What has the reaction and support from government authorities been like?
Jessica: We are under their radar. Sometimes community producers run into problems with authorities, but also, there are times where the producers take help from local officials, or publicise programs that they run, and they find that beneficial. We do a lot of work on corruption, and that can of course attract attention. But our community producers also find people locally who are doing good things too.
How welcome are the general public to this idea? Do they open up to talk about their problems easily?
Jessica: People in villages are no different from us. Just as we love to publicise our daily activities on facebook, so they love to share their ideas on camera, in our community films. But it’s not always easy. People like to talk about what other people are doing that’s bad – ie,the government! But to talk about what they are doing, that’s hard – domestic violence, caste-ism – that is harder. But we’ve been lucky about that in many of our areas, we’ve been working for five years now, and we’ve had the staying power to show people that they can now open up about the tough things
What notable challenges have you faced, as a company or as field agents?
Jessica: We’re trying to professionalise our network of community producers so that we can expand more, by partnering with the mainstream media. But so many of our people face challenges that make it very hard to work the way the media will expect – they wake up at 5am to cook and clean; to get an interview, they sit for three hours on a bus, and then the official won’t talk to them. They have to courier their footage to us because there is no internet. These are the realities of working with the poor, and so we have to find partners (media buyers) who also buy into the mission.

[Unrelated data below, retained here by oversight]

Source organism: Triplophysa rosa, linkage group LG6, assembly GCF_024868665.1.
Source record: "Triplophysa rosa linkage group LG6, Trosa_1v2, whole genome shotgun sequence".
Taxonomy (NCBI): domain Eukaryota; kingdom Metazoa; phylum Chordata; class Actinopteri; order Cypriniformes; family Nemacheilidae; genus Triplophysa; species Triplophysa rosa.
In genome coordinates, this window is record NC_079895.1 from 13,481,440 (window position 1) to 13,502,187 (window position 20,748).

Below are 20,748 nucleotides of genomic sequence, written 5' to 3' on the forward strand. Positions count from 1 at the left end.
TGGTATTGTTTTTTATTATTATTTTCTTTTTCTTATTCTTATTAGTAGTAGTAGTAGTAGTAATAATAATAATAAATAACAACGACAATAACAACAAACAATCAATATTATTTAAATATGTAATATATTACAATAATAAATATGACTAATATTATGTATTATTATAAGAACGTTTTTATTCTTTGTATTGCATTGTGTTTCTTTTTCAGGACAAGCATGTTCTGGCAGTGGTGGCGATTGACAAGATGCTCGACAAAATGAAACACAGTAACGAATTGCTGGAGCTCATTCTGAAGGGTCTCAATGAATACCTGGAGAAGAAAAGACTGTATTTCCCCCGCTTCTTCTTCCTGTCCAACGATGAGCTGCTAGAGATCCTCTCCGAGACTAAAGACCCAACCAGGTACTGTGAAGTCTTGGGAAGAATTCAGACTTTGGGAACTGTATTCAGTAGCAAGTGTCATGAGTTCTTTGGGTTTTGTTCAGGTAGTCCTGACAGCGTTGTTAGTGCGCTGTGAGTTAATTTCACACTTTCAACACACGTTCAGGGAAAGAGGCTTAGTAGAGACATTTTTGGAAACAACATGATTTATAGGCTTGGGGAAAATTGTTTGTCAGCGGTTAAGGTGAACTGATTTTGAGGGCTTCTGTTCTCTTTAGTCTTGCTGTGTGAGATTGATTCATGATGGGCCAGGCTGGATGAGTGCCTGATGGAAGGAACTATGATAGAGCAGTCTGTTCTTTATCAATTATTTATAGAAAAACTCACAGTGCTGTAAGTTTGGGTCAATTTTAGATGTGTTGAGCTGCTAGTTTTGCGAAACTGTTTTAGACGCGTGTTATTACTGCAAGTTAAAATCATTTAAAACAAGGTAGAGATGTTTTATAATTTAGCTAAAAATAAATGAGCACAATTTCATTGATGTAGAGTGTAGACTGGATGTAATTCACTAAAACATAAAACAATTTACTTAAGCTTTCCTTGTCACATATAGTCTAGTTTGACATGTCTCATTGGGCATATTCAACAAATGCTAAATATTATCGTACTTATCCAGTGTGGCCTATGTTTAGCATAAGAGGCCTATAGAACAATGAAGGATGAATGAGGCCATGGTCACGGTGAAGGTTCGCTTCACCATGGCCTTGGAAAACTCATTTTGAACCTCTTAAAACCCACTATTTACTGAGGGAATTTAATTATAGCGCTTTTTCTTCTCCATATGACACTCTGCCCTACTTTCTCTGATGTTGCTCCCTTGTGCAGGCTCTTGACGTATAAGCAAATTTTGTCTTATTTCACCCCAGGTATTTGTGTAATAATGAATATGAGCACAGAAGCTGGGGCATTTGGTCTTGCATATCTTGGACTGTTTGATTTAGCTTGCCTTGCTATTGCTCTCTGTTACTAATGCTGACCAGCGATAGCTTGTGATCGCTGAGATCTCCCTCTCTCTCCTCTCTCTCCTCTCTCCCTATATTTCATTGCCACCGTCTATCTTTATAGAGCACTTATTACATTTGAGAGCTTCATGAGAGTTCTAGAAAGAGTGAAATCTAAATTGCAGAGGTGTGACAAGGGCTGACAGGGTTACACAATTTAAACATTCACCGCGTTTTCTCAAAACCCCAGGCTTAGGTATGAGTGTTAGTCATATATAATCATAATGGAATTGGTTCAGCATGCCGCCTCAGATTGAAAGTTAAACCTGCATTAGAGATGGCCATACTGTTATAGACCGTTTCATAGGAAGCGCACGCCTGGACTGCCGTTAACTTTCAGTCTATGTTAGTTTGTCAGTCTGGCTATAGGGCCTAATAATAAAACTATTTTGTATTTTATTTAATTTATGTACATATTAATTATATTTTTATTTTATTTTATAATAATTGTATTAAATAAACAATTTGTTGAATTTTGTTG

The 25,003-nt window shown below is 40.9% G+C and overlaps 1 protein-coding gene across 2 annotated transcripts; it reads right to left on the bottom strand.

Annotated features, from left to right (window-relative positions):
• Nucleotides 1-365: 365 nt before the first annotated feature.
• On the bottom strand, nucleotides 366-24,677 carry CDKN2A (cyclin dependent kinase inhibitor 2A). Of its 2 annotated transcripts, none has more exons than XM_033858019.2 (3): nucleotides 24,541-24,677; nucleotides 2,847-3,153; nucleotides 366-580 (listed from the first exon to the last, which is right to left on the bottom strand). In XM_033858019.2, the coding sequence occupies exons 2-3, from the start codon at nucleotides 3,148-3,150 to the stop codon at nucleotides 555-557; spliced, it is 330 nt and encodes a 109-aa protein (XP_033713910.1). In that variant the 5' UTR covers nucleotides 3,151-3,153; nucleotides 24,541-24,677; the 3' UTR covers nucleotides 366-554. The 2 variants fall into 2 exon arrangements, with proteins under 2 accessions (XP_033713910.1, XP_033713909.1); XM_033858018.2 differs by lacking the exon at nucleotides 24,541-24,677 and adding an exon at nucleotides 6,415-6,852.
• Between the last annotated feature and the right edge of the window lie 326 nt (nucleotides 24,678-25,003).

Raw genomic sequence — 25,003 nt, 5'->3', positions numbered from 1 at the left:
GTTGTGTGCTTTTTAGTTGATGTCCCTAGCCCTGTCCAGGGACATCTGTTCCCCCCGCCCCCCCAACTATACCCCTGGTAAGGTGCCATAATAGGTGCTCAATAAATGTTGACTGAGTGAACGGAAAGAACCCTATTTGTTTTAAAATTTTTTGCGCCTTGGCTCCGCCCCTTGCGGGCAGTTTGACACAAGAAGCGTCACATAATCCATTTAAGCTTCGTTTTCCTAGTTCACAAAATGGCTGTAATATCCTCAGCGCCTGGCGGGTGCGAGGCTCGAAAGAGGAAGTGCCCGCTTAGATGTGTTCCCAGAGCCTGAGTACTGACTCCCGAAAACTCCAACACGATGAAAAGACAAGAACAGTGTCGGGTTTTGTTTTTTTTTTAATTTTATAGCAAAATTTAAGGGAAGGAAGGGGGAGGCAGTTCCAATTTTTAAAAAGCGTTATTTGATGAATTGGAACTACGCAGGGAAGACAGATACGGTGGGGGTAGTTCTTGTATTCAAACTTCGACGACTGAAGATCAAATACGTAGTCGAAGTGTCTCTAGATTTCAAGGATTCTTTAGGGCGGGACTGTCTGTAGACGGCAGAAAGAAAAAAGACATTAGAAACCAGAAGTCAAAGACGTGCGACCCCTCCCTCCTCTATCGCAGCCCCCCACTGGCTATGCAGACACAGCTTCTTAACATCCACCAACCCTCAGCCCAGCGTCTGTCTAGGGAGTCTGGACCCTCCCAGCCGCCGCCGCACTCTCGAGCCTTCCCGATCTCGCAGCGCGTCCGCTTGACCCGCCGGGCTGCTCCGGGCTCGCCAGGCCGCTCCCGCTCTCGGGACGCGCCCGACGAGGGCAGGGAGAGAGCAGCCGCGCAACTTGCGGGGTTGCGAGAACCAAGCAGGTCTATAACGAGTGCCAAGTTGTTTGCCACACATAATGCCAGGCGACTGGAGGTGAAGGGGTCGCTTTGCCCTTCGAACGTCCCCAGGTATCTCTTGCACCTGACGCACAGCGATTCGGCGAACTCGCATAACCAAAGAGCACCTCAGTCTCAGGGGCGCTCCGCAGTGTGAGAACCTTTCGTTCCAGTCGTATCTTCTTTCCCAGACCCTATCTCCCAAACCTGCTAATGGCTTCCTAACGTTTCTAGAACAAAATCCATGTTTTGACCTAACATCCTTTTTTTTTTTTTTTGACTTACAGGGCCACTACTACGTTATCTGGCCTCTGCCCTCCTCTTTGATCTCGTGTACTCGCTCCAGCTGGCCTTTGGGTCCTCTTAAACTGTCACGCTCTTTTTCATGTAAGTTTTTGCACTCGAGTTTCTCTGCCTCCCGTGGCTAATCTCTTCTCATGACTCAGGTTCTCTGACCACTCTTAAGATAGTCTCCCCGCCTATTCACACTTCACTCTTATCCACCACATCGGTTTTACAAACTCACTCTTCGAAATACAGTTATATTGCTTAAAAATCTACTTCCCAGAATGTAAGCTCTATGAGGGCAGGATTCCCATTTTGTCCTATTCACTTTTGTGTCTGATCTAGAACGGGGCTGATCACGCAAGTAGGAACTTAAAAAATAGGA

Who are the major supporters behind VV? Has the collaboration with other NGOs/INGOs been fruitful?
Jessica: Our biggest supporters have been the Knight Foundation, Echoing Green, UNDP and a few others. And yes, NGOs are so crucial to our work. We got our start through six NGOs giving us the seed money to start our first programs. Only after we could say, ‘look, these local NGOs think media will make, a difference and are willing to pay for it, we must be on to something!’ to encourage funders to come on board.
What are your future plans for expansion, particularly Nepal?
Jessica: We would love to come to Nepal! We have a dear friend Thomas Kelly, www.thomaslkellyphotos.com, and we hope to bring Video Volunteers to more places through him.
What would be the number one thing you’d tell to a ‘video volunteer’ that wants to set afoot capturing the hidden stories in our society?
Jessica: Think about what you have, that no professional journalist has. Learn to discover the power of your own community connections, and the fact that you are someone who has lived through these hardships, and use this personal connection to become a valued journalist.’
We at Verse would like to thank Jessica for her time. We wish her luck and hope that all her future efforts be successful. Jessica can be found at:
Watch our videos: indiaunheard.videovolunteers.org